I may earn a commission from the companies mentioned in this post. Regardless, I only recommend products or services I use personally and believe will add value to my readers.
Does the thought of writing your launch email sequence make you want to scream?
Don’t worry, because today you're going to learn how to write a killer launch sequence that'll actually get your audience opening your emails and clicking the buy now button.
Sales emails are a seriously important topic because they could make or break your launch. You want to make sure that you get them right.
In today’s episode of the Rebel Boss Ladies Podcast, Elli Runkles is going to share the most important strategies you need to know about writing your email launch sequence.
Elli is a sales strategist and copywriter who helps ambitious women entrepreneurs build the confidence and bank accounts to match their big vision. She helps her clients, from solopreneurs to seven-figure business owners, harness the power of written words in order to sell in their businesses in a way that actually feels good and gets results.
Today, we’re going to talk about how to write sales emails, what to include in your sales emails, how to write subject lines that actually get your subscribers to click and open your email, and how to make your sale sequences useful and engaging for all types of people.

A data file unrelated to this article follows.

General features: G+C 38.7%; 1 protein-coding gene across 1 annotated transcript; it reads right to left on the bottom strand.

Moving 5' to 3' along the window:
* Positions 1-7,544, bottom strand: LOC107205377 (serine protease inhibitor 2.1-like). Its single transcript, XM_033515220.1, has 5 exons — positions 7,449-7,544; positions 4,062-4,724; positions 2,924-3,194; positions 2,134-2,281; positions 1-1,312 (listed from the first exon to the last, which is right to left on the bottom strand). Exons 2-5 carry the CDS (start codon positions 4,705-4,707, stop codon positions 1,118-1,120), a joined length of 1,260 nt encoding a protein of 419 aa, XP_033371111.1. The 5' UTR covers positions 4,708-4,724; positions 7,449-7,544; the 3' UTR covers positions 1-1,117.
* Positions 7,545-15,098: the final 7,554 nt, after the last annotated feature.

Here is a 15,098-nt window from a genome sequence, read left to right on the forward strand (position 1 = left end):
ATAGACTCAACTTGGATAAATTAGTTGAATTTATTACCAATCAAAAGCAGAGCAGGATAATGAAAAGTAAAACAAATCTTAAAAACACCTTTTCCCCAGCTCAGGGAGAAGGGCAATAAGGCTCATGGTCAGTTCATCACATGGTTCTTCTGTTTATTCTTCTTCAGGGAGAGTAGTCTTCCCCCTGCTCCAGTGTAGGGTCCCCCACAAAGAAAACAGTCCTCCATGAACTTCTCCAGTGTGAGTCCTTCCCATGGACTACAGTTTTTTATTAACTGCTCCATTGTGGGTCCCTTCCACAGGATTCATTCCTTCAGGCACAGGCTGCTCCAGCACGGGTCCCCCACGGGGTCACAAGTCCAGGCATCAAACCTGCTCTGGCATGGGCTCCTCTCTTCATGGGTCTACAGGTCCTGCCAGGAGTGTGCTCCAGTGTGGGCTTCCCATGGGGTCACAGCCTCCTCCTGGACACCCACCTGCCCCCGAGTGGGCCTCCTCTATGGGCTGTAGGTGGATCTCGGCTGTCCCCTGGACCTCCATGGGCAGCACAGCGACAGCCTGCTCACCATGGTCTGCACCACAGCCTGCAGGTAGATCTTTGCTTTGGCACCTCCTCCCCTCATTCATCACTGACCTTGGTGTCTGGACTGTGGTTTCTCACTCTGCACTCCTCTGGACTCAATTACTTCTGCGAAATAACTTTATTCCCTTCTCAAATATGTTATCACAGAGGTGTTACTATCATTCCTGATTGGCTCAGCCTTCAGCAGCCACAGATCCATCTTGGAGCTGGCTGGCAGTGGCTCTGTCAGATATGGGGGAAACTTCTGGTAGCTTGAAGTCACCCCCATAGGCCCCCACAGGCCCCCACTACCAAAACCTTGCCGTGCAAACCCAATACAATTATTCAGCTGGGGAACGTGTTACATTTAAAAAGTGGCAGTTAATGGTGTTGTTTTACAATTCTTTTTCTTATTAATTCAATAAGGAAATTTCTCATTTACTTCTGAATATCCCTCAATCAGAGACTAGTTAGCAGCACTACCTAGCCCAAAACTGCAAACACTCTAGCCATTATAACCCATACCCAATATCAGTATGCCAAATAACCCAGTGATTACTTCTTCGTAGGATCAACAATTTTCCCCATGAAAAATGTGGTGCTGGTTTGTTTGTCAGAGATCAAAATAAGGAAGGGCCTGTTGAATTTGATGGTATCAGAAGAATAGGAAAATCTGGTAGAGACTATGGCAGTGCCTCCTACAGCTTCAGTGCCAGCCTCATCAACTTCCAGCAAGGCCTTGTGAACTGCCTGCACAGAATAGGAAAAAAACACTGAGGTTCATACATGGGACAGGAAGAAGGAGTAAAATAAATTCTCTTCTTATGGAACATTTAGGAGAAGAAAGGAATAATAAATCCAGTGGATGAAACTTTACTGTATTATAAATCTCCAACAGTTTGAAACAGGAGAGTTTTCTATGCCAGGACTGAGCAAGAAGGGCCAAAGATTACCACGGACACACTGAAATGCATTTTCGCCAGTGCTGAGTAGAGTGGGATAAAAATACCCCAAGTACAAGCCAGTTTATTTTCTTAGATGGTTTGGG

Elli is a sales copywriter and strategist. She works with online coaches and creative entrepreneurs to help them write copy and create content that really connects with their audience. She teachers her clients to focus on both empathy and conversion, so that they can really hit on what their audience is looking for and what they need to hear so that they are really excited and ready to work with you.
As far as her entrepreneurship journey goes, Elli says that she’s always known that she wanted to own her own business. Her journey up to that point, however, was pretty winding.
“I actually am from the US but I live in Spain. And I moved here right out of college because even at that point in my life before I knew I wanted to start a business, I knew that I didn't want to go into the typical corporate 9-to-5 corporate America. So I moved to Spain kind of on a whim.”
Originally, Elli planned to stay in Spain for one year to teach English. That ended up turning into five years and she’s done a lot of different things like freelance work, which ultimately led to her starting a business.
Elli’s focus is on sales copy, which she says is very different than the more traditional copy you would write in content like blog posts. According to Elli, sales copy is “copy that you're writing with the specific purpose of selling something. And so in a launch, it's the copy that you're writing specifically to sell whatever it is you're launching.”
During a launch, you’ll need to write sales copy for a lot of different aspects of your launch. That means writing a sales page, email copy, social copy, and more, all focused on the one product you’re launching.